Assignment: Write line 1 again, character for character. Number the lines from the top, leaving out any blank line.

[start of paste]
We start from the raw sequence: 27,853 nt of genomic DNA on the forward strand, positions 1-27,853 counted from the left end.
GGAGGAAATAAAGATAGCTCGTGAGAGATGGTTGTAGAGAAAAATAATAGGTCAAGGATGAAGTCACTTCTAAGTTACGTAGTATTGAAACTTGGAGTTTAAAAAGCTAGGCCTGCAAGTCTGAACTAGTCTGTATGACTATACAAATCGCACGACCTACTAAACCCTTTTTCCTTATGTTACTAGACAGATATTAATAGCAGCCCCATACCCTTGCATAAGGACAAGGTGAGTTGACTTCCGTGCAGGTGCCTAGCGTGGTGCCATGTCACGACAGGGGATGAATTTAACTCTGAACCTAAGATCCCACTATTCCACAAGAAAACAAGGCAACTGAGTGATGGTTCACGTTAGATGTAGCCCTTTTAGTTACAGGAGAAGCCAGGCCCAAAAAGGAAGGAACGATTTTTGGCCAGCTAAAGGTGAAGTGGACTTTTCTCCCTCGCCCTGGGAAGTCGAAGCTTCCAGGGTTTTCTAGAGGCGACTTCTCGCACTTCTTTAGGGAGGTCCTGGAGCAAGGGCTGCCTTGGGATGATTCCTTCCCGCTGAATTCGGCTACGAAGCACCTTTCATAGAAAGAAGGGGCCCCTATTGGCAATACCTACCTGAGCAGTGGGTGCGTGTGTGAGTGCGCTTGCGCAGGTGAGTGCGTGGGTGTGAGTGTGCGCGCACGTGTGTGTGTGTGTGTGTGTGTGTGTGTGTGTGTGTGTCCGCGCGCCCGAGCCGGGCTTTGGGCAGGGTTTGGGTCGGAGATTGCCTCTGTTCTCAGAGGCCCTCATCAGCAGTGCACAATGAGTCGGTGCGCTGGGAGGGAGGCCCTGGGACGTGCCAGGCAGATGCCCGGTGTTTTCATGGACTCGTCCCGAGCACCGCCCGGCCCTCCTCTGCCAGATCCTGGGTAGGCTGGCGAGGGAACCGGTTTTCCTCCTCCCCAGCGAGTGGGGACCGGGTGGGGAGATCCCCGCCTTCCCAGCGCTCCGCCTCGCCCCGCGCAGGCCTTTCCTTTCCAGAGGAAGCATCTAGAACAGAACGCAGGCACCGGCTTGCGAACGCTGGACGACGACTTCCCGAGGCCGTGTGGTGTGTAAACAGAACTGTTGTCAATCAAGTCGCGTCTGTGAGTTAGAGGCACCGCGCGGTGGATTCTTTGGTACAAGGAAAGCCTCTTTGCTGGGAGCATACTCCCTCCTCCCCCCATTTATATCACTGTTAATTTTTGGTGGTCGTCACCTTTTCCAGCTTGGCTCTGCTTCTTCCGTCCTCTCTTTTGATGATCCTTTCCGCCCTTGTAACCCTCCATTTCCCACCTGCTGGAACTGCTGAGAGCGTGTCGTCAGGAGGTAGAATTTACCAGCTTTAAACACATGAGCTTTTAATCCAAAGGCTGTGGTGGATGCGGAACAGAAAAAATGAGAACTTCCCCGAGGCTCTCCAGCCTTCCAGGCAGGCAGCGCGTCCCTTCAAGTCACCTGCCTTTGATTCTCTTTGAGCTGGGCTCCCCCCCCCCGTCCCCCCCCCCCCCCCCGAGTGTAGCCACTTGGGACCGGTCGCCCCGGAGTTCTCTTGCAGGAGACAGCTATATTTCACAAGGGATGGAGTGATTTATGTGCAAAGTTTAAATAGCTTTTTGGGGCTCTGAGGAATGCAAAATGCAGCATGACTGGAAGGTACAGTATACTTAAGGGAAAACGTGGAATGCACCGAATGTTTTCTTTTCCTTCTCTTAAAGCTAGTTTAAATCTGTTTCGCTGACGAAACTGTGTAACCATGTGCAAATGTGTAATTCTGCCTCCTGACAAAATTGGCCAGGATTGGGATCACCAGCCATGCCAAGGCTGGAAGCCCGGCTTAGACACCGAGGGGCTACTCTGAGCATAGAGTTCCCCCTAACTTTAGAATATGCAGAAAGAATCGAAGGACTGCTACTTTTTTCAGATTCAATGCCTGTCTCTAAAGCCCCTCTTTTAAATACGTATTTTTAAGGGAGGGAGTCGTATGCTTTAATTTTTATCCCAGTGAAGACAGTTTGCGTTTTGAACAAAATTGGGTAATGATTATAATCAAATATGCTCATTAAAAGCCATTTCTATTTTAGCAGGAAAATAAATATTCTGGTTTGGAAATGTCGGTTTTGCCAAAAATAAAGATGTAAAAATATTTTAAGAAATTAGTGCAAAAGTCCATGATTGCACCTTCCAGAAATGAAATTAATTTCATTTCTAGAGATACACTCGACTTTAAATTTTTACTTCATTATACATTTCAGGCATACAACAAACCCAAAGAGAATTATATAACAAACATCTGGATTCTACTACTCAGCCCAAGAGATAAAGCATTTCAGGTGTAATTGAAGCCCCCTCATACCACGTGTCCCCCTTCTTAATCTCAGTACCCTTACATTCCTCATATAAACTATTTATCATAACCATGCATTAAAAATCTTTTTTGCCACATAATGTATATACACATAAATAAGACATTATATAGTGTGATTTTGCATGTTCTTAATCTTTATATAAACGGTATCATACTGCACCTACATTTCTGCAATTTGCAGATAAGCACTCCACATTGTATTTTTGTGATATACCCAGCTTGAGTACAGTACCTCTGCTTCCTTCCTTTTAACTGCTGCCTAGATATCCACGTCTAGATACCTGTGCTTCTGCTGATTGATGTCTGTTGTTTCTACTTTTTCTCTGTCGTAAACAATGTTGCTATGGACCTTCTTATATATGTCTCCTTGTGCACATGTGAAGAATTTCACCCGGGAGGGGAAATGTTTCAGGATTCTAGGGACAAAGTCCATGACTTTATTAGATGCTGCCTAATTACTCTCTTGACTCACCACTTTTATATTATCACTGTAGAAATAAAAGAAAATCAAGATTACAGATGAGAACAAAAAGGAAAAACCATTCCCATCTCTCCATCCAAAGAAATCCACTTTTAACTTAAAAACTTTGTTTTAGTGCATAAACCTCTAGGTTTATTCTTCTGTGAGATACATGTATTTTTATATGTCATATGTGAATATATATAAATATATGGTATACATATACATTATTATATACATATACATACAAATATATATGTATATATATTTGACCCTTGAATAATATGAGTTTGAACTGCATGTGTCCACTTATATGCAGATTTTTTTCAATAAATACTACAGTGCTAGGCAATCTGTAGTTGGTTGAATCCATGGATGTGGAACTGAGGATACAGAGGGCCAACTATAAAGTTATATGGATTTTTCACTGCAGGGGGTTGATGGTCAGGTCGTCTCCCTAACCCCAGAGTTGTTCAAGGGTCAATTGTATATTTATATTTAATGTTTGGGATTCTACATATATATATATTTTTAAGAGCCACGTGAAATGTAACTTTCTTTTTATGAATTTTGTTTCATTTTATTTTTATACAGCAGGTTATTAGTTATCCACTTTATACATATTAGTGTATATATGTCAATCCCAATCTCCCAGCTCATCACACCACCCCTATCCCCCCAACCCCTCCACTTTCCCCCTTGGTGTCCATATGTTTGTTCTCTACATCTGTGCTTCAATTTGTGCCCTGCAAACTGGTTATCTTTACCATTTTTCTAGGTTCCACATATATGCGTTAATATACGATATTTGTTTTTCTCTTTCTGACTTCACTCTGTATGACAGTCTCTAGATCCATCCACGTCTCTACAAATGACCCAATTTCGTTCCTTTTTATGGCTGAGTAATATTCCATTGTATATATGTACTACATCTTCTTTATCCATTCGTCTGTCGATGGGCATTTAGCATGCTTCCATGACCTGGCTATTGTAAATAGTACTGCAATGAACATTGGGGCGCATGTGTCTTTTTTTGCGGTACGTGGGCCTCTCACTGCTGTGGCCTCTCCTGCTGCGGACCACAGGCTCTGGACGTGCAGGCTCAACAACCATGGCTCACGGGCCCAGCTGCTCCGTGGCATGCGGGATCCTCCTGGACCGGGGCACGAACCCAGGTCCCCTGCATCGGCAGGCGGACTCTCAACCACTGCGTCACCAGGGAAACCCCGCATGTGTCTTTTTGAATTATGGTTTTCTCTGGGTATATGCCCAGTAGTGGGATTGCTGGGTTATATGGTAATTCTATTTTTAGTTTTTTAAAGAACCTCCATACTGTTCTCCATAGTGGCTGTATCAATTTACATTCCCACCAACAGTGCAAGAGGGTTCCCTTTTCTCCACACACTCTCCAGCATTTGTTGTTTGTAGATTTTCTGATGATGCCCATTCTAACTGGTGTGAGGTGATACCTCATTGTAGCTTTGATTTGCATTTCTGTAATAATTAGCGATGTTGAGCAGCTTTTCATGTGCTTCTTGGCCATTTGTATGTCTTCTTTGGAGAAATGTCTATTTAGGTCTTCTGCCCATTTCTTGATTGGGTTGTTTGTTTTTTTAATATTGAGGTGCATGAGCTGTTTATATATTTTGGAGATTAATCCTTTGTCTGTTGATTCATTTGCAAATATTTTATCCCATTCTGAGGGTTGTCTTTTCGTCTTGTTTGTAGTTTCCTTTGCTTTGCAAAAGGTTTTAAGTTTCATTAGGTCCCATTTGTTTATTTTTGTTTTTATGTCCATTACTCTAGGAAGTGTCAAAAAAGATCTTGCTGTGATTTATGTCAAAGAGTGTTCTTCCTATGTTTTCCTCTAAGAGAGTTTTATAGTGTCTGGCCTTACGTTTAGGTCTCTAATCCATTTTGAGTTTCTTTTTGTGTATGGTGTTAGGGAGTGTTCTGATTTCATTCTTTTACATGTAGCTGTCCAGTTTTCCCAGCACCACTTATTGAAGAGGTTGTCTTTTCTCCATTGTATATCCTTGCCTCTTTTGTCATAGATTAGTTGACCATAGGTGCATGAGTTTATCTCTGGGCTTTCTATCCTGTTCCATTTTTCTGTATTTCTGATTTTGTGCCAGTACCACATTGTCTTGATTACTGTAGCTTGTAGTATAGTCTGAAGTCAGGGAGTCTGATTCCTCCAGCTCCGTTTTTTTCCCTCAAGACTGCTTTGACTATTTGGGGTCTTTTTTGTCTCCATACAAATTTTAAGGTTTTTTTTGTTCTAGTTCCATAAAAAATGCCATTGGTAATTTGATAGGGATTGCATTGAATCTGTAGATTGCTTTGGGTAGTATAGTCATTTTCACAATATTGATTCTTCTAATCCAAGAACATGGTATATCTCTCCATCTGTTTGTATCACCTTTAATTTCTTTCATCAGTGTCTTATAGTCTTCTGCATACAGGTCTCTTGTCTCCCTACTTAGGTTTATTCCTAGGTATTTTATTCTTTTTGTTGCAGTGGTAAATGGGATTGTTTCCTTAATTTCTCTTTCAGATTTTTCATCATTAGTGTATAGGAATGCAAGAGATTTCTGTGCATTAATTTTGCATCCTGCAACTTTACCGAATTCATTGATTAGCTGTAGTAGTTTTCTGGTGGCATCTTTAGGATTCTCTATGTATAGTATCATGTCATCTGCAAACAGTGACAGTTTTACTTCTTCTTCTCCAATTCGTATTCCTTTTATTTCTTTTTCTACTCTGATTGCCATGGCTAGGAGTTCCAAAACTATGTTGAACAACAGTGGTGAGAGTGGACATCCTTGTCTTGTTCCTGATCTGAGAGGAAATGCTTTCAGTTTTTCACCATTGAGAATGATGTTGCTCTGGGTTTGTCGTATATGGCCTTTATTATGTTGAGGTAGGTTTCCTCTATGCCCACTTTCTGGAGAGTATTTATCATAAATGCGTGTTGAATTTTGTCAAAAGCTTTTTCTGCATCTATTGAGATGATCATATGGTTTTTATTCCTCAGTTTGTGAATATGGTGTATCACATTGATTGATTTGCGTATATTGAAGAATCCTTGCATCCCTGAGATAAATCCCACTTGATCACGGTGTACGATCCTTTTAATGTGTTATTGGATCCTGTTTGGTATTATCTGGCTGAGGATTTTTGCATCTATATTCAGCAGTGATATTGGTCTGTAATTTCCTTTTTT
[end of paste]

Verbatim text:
We start from the raw sequence: 27,853 nt of genomic DNA on the forward strand, positions 1-27,853 counted from the left end.